ALA President Elect Sari Feldman has put out a call for volunteers for the ALA committees listed below. Please let me know if you are interested in being recommended for any of them. The ALA application form closes this Friday, November 7, 2014.

It's been a pleasure and a privilege to go through all of your applications. Thank you so much for your dedication to YALSA and to teen library services!

 

My library is the closest library to public housing in my community. Most teens who visit the library are poor. Their city is unsafe, ranking 3 on a 1 to 100 scale, with 100 being safest. Their schools are failing. The public high school was forced to restructure after years of ranking in the lowest 5% of Michigan schools. Every week I see teens who are suspended, on probation with the juvenile system, homeless, or runaways.

Despite all this, the library's Teen Zone is a mostly safe and positive space. Young people gather daily to use the computers for schoolwork, online games, and to catch up on what their friends are doing. Teens drop in and out of the library to see who's hanging out. The space is abuzz with conversation and activity. We ask everyone to engage in a library activity--access the wireless, color the tattoo and mandala designs available on the table, play xbox. Anyone who learns something at a program can ask for the supplies anytime and continue creating. An active Teen Advisory Group (TAG) helps plan and host programs.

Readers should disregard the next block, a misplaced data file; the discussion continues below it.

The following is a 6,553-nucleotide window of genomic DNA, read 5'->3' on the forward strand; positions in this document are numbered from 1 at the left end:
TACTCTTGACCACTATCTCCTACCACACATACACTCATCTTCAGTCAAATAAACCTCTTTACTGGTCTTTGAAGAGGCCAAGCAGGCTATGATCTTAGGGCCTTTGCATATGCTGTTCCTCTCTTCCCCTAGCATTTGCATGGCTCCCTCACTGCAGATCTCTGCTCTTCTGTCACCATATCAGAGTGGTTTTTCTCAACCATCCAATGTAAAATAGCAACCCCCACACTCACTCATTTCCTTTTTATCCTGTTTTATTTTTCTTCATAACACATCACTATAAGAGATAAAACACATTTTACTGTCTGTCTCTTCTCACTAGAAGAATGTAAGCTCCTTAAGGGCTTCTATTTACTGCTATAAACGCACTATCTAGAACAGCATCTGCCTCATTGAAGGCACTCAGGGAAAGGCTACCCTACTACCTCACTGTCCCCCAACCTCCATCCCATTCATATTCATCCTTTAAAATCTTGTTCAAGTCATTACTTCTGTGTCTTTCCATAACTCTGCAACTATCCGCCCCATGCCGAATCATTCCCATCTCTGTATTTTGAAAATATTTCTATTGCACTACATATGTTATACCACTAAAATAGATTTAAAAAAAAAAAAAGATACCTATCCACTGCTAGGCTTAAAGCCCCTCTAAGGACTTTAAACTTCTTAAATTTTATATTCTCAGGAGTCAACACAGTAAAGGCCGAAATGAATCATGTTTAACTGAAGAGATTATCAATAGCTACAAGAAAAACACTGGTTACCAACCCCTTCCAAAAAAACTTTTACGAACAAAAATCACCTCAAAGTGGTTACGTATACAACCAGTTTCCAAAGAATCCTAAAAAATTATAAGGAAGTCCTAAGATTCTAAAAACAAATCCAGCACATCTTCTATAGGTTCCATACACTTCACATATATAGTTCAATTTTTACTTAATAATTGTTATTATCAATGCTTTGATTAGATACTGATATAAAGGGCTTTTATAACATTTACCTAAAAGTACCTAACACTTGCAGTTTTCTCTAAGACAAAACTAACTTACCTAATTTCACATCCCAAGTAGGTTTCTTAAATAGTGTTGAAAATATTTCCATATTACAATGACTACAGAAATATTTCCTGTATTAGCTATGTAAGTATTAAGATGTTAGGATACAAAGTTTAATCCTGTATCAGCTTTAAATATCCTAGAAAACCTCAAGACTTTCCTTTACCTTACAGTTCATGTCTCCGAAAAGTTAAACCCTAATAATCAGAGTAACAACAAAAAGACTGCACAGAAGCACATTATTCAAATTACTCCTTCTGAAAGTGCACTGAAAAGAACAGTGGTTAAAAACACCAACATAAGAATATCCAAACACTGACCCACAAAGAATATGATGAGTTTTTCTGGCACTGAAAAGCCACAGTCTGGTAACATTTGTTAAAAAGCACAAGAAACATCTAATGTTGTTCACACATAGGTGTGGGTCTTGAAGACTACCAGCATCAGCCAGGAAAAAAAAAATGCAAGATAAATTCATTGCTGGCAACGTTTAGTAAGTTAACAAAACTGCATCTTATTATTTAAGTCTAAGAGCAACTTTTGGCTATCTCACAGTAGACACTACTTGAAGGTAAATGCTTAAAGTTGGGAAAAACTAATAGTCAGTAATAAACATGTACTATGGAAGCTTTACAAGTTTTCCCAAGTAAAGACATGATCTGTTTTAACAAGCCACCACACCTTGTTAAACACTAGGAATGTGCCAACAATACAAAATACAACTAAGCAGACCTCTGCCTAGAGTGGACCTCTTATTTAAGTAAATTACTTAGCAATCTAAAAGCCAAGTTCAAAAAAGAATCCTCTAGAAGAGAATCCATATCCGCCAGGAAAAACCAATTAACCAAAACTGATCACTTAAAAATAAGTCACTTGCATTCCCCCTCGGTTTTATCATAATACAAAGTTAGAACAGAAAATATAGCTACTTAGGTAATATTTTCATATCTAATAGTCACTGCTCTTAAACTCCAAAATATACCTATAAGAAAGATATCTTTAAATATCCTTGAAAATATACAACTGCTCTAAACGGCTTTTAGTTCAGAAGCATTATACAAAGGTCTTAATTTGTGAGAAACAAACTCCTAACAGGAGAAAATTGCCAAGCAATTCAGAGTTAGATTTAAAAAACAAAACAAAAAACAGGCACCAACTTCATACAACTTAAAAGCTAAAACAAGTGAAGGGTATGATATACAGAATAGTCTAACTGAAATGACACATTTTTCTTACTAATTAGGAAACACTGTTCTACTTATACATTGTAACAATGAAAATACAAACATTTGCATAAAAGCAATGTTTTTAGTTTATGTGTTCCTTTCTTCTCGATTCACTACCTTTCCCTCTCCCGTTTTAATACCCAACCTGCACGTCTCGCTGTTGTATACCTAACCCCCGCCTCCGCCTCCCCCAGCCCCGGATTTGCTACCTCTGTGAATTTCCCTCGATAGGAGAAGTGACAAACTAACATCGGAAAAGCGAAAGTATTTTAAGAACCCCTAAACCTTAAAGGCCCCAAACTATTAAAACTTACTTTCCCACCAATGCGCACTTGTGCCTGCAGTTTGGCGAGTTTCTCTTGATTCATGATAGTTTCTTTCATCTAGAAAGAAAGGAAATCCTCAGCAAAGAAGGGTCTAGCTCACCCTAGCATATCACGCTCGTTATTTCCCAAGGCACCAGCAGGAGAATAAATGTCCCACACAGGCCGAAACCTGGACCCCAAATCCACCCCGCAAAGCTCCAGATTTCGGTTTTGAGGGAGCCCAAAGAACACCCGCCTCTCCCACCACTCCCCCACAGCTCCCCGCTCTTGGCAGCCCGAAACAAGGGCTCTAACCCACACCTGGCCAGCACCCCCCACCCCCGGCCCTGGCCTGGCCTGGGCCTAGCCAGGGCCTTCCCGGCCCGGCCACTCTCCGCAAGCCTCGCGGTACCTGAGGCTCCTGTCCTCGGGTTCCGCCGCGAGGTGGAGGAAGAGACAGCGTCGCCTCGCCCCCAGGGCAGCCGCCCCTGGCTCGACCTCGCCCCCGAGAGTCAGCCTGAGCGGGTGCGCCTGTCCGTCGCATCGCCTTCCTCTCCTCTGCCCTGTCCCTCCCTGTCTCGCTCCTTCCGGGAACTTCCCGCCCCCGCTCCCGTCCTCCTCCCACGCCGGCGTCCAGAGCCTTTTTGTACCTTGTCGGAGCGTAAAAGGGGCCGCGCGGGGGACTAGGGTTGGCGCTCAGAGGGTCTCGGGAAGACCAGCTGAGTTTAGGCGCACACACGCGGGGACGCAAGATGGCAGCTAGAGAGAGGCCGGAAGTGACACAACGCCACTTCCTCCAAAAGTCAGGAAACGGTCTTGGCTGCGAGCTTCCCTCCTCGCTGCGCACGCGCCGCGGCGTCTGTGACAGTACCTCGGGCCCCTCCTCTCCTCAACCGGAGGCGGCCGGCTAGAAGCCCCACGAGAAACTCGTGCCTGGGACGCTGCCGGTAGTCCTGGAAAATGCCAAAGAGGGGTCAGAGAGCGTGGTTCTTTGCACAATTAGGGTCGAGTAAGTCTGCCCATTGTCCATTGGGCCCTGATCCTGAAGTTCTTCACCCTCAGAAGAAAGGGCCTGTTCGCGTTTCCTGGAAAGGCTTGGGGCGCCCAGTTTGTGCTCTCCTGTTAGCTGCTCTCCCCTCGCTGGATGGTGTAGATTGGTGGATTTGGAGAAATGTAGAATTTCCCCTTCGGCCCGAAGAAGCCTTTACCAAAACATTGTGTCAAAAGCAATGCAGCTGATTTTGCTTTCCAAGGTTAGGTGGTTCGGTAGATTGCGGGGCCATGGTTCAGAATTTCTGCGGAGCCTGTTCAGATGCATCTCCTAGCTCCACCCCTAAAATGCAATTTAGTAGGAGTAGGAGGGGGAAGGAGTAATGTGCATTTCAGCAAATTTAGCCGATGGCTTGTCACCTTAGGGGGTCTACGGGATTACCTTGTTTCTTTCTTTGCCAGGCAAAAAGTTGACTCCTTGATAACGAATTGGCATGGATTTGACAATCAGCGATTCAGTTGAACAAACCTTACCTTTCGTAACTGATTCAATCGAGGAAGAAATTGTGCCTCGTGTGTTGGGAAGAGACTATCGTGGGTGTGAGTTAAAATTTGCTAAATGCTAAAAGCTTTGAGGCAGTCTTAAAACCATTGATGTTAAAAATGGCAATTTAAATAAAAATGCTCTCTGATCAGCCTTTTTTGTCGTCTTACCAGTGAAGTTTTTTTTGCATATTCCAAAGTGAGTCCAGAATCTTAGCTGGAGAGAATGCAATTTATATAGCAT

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However, providing quality programs that engage teens and allow them to experience new technology can be a challenge. As with many libraries in the U.S., the downturn in the economy saw property tax in-takes decline while the community's needs increased. Grant money allows me to offer internships and unique programs of interest to TAG members I couldn't otherwise, so I have applied for and received several YASLA and Michigan Arts grants. I'm always watching for grants that will allow me to provide something I hope will improve the lives of teens at my library.

Read More →

YALSA offers a variety of grants and awards to its members who hold positions as librarians who serve young adults. Grant categories range from funding research projects in relation to teens and libraries, travel stipends to ALA conferences, to providing new reading materials to libraries in need. Most applications must be submitted online by December 1 of each year.